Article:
Interestingly Erik’s and my passion for food paved the way for a number of Singaporean cooking classes, which were well received and attended by members of the community. Yong Tau Foo, Roti John, Peanut Cookies, Prawn Omelette, Sweet Potato Soup, Agar Agar – some of the dishes on our menu. Coming up with the menu was no easy task, as we were constrained by time and had to use ingredients that could be easily purchased from the local supermarkets. We had to consider the Japanese palette and so extremely spicy food was a no-go. We were forced to delve even deeper into our roots and consider what kind of dishes were most representative of Singapore and could be easily executed in a classroom setting. I guess we triumphed. I later learnt that some attendees at my cooking classes had attempted to teach their friends the recipes they had learnt, albeit modified for the Japanese palette. Excellent proof of culture assimilation.
Before we knew it, the locals were beginning to open up. Tea and dinner party invitations started pouring in. We were treated to scrumptious feasts that included home-made okonomiyaki, sushi, wood fire pizza and even spanish cuisine! True to Japanese fashion, these dinner parties were always topped with many glasses of beer, shochu, sake, a lot of good conversation and merry-making. We exchanged new words, be it Japanese, Owasean dialect or English, and during the process attained a better understanding of each other’s culture. Ironically, it was also during these times that I realised how little I had known about Japanese culture, despite having majored in Japanese Studies in university.
In addition to the parties, we also organised recipe exchange sessions. A particularly memorable one was when Erik and I were at Nishi-sensei’s house to show my colleagues Nishi-sensei and Izumi, how to make Singapore’s traditional peanut cookies. In return, Nishi-sensei taught us how to make my favourite Japanese sweet, ichigo daifuku. As we were midway through it Nishi-sensei’s husband returned home and we were introduced to him for the first time. After exchanging a few words he asked Erik if he had ever seen or held a katana. It was then that we found out that Nishi-san is a kendo teacher – in fact, not just a kendo teacher, but a former prefectural kendo champion! Before we knew it, Erik was all decked out in a kendo outfit and for the first time in his life, learning how hold a katana, the samurai way.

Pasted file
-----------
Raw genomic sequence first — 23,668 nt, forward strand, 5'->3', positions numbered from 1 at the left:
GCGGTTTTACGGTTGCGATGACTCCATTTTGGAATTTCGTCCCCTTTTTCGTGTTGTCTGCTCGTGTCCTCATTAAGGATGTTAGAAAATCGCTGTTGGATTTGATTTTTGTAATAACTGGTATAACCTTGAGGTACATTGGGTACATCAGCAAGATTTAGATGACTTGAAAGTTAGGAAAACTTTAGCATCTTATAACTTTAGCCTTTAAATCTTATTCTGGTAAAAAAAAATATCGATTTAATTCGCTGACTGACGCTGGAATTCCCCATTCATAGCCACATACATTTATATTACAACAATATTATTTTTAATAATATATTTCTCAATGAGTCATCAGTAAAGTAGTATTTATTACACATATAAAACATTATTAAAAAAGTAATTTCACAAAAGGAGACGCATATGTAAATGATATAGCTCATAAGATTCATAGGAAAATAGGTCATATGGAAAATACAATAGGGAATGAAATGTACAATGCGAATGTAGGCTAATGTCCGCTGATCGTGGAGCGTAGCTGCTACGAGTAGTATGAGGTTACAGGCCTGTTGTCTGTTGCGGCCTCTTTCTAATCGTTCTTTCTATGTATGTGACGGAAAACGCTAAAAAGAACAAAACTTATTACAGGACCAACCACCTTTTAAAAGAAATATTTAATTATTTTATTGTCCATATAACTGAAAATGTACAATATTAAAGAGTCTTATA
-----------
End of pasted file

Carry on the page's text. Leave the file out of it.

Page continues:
Two different nationalities and cultures, can food serve as a common language between people? I think it’s a ‘yes’, for my Japanese colleagues and friends now know what a Singaporean’s definition of karaguchi (spicy) is. Erik’s Japanese teacher, Wada-san, now enjoys dipping sashimi in chilli sauce instead of soy sauce and wasabi. Already, four of my colleagues at the Board of Education have made a five-day trip to Singapore in August. Another group of Owaseans will be visiting this December.
One year later and I am back in Singapore. Looking back, although I am still clueless about the secrets behind fresh Japanese curry, I’ve learnt how to make delicious home cooked Japanese dishes with the aid of pre-made sauces and filling, which I’ve found to be an essential part of daily Japanese life. I have grown and made new discoveries about not just Japanese culture but also my own roots, through my dinner exchanges with my new friends.
 Owase has an annual rainfall of approximately 4,000mm – the second highest in Japan.